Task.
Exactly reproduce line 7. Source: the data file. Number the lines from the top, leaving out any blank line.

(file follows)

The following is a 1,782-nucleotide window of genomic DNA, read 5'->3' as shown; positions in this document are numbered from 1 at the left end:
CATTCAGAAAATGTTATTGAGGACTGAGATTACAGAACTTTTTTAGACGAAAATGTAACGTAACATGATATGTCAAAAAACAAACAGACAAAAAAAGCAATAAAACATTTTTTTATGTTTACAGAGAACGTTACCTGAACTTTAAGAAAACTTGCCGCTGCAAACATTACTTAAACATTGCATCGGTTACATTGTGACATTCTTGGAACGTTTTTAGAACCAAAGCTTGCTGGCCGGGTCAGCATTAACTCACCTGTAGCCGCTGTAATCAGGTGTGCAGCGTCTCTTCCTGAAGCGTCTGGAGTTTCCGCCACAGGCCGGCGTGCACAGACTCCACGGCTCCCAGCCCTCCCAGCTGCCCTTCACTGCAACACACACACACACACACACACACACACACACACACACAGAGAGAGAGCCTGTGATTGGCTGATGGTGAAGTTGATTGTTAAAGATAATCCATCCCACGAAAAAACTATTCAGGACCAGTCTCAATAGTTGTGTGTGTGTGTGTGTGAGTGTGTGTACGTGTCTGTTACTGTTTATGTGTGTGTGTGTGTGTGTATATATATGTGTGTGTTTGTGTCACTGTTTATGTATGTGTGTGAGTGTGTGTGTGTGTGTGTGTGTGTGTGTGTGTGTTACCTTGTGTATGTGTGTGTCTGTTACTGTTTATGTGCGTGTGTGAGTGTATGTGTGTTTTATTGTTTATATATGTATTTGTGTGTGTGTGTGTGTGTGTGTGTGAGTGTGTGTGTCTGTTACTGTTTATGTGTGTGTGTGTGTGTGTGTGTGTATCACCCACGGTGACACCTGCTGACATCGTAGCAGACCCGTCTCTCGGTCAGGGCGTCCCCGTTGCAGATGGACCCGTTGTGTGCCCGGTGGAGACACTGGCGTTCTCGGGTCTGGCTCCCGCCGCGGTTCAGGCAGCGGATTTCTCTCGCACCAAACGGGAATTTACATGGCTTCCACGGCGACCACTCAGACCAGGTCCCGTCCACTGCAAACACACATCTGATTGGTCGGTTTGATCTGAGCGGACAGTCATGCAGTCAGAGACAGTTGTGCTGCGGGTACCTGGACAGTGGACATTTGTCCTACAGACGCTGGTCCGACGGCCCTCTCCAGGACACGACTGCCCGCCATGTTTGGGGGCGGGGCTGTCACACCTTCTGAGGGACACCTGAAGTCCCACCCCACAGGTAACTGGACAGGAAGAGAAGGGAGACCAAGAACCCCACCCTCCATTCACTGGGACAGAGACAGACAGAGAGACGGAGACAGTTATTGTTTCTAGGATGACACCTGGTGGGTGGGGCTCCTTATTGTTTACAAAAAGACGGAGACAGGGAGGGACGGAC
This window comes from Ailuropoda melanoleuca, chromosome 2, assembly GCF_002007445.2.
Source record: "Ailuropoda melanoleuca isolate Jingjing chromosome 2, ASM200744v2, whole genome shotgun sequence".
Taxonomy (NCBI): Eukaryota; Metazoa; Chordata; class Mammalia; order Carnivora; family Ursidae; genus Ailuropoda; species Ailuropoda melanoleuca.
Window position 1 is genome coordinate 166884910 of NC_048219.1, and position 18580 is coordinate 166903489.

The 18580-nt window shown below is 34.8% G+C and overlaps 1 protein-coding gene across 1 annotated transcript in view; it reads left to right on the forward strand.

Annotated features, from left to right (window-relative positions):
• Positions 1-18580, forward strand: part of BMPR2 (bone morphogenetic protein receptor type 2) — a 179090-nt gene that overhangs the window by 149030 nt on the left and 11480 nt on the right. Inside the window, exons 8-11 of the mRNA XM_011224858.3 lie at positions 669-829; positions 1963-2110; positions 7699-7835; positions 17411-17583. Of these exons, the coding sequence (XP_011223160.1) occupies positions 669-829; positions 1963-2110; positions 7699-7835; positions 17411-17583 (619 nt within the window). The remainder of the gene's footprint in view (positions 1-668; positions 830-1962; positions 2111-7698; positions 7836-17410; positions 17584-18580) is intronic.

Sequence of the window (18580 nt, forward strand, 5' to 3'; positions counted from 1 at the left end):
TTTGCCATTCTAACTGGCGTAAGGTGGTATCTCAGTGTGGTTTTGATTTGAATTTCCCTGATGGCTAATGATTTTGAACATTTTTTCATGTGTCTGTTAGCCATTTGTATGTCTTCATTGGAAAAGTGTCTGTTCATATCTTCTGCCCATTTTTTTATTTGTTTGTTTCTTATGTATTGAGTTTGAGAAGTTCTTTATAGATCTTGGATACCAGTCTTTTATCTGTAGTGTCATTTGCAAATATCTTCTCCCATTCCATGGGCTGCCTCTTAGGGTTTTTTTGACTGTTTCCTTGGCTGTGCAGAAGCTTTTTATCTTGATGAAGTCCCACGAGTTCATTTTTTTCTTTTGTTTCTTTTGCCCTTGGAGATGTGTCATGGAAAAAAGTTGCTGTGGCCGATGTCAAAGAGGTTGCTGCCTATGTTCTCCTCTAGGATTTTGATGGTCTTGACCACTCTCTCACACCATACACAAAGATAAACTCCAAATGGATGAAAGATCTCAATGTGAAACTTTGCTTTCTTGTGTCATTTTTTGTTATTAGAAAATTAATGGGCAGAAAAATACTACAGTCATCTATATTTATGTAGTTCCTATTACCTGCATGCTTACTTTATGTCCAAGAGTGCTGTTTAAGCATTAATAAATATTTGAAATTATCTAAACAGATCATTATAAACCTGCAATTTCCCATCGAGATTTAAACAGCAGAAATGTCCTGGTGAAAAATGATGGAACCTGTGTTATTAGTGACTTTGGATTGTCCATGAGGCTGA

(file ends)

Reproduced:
The 18580-nt window shown below is 34.8% G+C and overlaps 1 protein-coding gene across 1 annotated transcript in view; it reads left to right on the forward strand.